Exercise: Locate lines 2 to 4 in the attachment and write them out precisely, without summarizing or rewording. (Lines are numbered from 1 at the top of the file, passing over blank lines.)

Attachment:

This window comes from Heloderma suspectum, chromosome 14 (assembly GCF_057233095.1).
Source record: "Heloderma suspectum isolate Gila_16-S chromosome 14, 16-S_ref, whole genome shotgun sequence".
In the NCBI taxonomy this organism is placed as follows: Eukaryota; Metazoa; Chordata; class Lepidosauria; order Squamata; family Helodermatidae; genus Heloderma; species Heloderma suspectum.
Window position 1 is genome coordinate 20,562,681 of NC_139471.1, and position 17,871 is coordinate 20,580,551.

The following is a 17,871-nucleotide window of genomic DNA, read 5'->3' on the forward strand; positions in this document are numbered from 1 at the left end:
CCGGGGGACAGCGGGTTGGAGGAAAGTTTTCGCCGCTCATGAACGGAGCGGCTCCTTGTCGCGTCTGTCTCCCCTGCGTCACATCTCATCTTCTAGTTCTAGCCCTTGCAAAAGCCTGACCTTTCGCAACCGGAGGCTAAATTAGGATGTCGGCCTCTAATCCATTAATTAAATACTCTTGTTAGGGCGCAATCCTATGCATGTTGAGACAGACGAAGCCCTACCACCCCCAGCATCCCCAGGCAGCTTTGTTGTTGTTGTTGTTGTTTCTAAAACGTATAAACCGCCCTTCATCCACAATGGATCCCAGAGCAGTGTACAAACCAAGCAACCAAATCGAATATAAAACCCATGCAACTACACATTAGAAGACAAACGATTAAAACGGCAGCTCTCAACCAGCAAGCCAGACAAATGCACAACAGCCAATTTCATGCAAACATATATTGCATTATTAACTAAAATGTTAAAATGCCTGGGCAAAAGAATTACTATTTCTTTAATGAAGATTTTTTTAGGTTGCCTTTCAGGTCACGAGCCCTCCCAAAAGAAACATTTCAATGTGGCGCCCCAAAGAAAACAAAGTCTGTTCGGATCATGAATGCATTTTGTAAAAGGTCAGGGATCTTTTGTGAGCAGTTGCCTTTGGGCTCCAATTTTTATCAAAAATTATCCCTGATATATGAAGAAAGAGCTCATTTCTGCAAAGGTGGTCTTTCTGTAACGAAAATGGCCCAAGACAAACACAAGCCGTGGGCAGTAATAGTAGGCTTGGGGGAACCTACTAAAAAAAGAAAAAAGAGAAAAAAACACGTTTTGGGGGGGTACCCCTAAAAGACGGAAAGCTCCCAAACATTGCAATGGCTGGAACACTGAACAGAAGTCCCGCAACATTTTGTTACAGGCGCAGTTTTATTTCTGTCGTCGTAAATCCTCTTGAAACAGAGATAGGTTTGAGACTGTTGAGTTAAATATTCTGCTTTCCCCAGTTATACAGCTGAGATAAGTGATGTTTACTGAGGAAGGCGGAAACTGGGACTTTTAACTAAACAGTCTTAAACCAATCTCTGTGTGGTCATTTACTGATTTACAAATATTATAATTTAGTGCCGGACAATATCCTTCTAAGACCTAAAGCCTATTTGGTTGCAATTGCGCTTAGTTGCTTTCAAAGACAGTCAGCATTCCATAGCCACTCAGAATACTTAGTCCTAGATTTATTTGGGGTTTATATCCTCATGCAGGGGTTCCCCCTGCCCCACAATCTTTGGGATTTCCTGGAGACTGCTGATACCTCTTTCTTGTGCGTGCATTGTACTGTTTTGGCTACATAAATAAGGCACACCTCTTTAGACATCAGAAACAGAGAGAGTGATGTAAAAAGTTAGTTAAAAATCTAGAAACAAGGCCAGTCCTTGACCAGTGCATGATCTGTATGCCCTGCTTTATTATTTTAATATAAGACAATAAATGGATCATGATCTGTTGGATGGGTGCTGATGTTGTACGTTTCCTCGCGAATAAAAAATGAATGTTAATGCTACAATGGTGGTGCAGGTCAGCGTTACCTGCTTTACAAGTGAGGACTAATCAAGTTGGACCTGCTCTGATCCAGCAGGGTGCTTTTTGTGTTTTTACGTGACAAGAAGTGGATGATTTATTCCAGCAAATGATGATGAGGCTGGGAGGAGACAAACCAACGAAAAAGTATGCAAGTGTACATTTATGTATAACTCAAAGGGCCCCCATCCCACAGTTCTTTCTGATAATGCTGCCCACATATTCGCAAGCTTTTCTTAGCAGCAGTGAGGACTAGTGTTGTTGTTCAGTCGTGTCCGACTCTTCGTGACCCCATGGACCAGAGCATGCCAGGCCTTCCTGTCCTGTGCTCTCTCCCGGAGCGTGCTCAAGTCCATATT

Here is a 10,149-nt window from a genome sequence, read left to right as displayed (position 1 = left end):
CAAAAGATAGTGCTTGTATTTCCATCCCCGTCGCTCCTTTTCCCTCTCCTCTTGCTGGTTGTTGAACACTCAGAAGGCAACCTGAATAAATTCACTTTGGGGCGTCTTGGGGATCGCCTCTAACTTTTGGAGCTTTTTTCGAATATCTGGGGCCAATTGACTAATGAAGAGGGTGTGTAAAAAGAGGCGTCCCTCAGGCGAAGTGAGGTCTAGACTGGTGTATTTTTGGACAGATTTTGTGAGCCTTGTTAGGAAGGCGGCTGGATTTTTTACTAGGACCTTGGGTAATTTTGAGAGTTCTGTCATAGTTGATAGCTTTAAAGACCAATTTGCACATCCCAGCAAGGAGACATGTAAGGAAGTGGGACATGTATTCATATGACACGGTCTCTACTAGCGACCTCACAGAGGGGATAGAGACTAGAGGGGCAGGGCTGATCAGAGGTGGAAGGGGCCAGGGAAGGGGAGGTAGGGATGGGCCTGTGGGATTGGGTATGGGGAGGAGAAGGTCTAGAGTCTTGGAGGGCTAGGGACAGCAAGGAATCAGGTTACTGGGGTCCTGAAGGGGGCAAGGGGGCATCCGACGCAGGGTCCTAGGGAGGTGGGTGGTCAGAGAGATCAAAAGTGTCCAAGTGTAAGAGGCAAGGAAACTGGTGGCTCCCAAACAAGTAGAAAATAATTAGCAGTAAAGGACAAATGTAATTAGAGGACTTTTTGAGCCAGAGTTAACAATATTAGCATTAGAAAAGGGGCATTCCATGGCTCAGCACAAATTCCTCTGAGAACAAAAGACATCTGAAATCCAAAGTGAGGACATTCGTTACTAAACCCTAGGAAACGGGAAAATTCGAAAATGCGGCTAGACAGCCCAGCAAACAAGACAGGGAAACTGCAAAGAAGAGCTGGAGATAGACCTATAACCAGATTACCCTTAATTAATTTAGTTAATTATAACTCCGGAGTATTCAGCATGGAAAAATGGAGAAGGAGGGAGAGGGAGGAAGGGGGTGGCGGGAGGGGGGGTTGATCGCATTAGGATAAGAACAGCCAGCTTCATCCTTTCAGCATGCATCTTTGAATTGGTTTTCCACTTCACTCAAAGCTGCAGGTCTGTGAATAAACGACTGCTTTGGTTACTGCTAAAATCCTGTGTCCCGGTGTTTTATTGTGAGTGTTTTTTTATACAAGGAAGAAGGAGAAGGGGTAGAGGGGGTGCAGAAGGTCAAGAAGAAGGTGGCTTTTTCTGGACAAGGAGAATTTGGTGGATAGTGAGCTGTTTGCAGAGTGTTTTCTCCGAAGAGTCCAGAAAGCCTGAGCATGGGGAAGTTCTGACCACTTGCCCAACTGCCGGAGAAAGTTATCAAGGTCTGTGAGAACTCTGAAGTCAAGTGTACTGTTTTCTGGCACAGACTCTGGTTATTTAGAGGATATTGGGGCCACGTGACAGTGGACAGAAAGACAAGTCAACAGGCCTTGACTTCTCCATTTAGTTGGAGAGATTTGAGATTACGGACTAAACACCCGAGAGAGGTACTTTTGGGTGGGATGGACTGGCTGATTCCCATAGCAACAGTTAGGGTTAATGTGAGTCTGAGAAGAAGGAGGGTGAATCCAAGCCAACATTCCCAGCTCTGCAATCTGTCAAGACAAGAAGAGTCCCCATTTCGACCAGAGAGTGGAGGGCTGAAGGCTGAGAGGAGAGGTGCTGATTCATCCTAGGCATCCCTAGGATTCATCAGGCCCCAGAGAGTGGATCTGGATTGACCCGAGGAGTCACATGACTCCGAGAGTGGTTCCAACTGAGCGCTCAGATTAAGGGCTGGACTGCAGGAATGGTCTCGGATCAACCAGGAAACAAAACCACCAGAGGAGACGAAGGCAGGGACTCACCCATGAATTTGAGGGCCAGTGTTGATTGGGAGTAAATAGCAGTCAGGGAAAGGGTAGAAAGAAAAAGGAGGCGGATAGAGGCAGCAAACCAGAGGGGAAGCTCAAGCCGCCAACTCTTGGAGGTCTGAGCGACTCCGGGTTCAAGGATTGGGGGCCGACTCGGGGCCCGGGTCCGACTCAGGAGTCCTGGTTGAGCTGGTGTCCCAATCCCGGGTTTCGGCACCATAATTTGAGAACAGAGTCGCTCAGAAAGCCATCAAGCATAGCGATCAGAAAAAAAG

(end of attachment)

Source record: "Heloderma suspectum isolate Gila_16-S chromosome 14, 16-S_ref, whole genome shotgun sequence".
In the NCBI taxonomy this organism is placed as follows: Eukaryota; Metazoa; Chordata; class Lepidosauria; order Squamata; family Helodermatidae; genus Heloderma; species Heloderma suspectum.
Window position 1 is genome coordinate 20,562,681 of NC_139471.1, and position 17,871 is coordinate 20,580,551.